Chapter: Java The Complete Reference - The Java Library - java.util : The Collections Framework

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Spliterators - Java

JDK 8 adds a new type of iterator called a spliterator that is defined by the Spliterator interface. A spliterator cycles through a sequence of elements, and in this regard, it is similar to the iterators just described.

Spliterators

 

JDK 8 adds a new type of iterator called a spliterator that is defined by the Spliterator interface. A spliterator cycles through a sequence of elements, and in this regard, it is similar to the iterators just described. However, the techniques required to use it differ. Furthermore, it offers substantially more functionality than does either Iterator or ListIterator. Perhaps the most important aspect of Spliterator is its ability to provide support for parallel iteration of portions of the sequence. Thus, Spliterator supports parallel programming. (See Chapter 28 for information on concurrency and parallel programming.) However, you can use Spliterator even if you won’t be using parallel execution. One reason you might want to do so is because it offers a streamlined approach that combines the hasNext and next operations into one method.

Spliterator is a generic interface that is declared like this: interface Spliterator<T>

 

Here, T is the type of elements being iterated. Spliterator declares the methods shown in Table 18-10.

Using Spliterator for basic iteration tasks is quite easy: simply call tryAdvance( ) until it returns false. If you will be applying the same action to each element in the sequence, forEachRemaining( ) offers a streamlined alternative. In both cases, the action that will occur with each iteration is defined by what the Consumer object does with each element. Consumer is a functional interface that applies an action to an object. It is a generic functional interface declared in java.util.function. (See Chapter 19 for information on java.util.function.) Consumer specifies only one abstract method, accept( ), which is shown here:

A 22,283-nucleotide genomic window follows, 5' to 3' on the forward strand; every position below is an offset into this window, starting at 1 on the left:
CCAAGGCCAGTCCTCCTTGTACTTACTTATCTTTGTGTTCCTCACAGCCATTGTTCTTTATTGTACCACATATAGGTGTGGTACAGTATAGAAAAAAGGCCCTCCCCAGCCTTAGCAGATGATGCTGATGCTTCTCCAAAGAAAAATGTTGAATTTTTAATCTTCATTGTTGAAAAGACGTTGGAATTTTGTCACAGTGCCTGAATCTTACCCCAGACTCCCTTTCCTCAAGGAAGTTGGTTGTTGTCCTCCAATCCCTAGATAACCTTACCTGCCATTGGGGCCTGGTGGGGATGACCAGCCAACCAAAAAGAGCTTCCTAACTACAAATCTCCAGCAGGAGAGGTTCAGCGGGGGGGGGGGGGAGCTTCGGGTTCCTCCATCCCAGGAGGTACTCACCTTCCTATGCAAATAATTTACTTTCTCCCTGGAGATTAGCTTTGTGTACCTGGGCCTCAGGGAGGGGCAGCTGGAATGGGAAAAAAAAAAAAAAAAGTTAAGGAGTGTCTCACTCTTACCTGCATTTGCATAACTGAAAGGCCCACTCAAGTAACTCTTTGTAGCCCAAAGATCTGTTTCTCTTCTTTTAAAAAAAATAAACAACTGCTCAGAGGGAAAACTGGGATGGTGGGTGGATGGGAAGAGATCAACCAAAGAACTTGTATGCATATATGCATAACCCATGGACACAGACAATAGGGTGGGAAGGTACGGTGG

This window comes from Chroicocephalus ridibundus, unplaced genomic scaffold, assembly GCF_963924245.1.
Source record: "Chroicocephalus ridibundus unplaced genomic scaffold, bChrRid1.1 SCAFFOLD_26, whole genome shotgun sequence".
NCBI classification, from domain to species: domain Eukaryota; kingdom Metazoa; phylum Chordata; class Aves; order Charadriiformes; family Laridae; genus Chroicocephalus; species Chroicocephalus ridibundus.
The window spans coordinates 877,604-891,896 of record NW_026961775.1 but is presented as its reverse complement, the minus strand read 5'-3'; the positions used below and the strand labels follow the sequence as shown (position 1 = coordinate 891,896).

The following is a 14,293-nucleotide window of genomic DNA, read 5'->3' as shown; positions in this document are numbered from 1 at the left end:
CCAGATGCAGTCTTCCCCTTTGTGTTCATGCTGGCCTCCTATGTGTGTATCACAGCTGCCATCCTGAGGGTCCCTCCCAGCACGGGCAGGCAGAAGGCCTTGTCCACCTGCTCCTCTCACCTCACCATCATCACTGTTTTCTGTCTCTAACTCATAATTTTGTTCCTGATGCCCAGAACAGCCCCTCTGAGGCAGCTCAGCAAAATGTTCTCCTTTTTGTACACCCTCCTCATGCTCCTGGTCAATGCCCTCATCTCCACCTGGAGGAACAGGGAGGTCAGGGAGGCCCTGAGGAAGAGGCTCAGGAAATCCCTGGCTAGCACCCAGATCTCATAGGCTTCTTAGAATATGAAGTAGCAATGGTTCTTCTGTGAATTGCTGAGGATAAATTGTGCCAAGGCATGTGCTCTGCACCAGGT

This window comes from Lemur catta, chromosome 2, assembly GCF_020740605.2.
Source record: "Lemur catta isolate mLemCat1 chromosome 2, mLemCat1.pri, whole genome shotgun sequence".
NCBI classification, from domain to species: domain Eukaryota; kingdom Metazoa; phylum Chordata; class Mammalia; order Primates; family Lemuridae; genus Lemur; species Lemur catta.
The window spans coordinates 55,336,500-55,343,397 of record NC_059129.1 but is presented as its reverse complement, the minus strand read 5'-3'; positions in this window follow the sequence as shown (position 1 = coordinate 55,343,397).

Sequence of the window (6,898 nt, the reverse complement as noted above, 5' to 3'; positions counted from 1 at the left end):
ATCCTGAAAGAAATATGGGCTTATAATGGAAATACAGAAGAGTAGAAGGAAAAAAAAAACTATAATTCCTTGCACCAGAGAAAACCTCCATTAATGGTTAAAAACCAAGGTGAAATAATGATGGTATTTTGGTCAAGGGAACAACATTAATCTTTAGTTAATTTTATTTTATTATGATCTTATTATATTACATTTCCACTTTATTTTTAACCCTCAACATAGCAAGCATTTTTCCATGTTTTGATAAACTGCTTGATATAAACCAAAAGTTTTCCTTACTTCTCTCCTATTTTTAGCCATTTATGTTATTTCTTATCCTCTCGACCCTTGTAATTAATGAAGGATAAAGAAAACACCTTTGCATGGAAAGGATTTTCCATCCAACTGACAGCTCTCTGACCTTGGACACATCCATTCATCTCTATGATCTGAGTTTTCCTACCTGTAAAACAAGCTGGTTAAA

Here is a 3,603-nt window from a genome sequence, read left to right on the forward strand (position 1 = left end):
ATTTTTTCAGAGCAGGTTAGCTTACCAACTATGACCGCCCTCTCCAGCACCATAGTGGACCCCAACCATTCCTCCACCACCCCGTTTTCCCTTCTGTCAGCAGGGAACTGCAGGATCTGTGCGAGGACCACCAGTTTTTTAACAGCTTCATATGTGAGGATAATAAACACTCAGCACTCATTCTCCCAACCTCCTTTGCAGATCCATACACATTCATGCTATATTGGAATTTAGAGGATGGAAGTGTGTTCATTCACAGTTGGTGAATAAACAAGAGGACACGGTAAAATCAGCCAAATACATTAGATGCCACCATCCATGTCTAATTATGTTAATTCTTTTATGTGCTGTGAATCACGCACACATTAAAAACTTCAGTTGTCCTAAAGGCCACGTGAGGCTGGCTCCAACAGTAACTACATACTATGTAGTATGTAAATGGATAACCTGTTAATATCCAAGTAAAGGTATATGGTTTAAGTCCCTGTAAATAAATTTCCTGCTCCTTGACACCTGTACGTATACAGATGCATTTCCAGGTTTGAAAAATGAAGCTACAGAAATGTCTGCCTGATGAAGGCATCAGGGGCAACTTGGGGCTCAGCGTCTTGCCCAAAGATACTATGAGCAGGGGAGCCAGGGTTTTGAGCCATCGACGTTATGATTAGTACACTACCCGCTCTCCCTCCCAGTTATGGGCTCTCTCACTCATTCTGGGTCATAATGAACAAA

void accept(T objRef)

 

In the case of tryAdvance( ), each iteration passes the next element in the sequence to objRef. Often, the easiest way to implement Consumer is by use of a lambda expression.

 

 

 

The following program provides a simple example of Spliterator. Notice that the program demonstrates both tryAdvance( ) and forEachRemaining( ). Also notice how these methods combine the actions of Iterator’s next( ) and hasNext( ) methods into a single call.

 

// A simple Spliterator demonstration.

import java.util.*;

 

class SpliteratorDemo {

 

public static void main(String args[]) {

 

     //Create an array list for doubles.

     ArrayList<Double> vals = new ArrayList<>();

 

     //Add values to the array list.

 

     vals.add(1.0);

 

vals.add(2.0);

 

vals.add(3.0);

 

vals.add(4.0);

vals.add(5.0);

     //Use tryAdvance() to display contents of vals.

     System.out.print("Contents of vals:\n");

     Spliterator<Double> spltitr = vals.spliterator();

      while(spltitr.tryAdvance((n) -> System.out.println(n)));

     System.out.println();

 

     //Create new list that contains square roots.

 

spltitr = vals.spliterator(); ArrayList<Double> sqrs = new ArrayList<>();

 

while(spltitr.tryAdvance((n) -> sqrs.add(Math.sqrt(n))));

 

// Use forEachRemaining() to display contents of sqrs.

System.out.print("Contents of sqrs:\n");

 

spltitr = sqrs.spliterator(); spltitr.forEachRemaining((n) -> System.out.println(n)); System.out.println();

 

}

 

}

 

The output is shown here:

 

Contents of vals: 1.0 2.0 3.0 4.0 5.0

 

 

 

Contents of sqrs: 1.0 1.4142135623730951 1.7320508075688772 2.0 2.23606797749979

 

Although this program demonstrates the mechanics of using Spliterator, it does not reveal its full power. As mentioned, Spliterator’s maximum benefit is found in situations that involve parallel processing.

In Table 18-10, notice the methods characteristics( ) and hasCharacteristics( ). Each Spliterator has a set of attributes, called characteristics, associated with it. These are defined by static int fields in Spliterator, such as SORTED, DISTINCT, SIZED, and IMMUTABLE, to name a few. You can obtain the characteristics by calling characteristics( ). You can determine if a characteristic is present by calling hasCharacteristics( ). Often, you won’t need to access a Spliterator’s characteristics, but in some cases, they can aid in creating efficient, resilient code.

There are several nested subinterfaces of Spliterator designed for use with the primitive types double, int, and long. These are called Spliterator.OfDouble, Spliterator.OfInt, and Spliterator.OfLong. There is also a generalized version called Spliterator.OfPrimitive( ), which offers additional flexibility and serves as a superinterface of the aforementioned ones.


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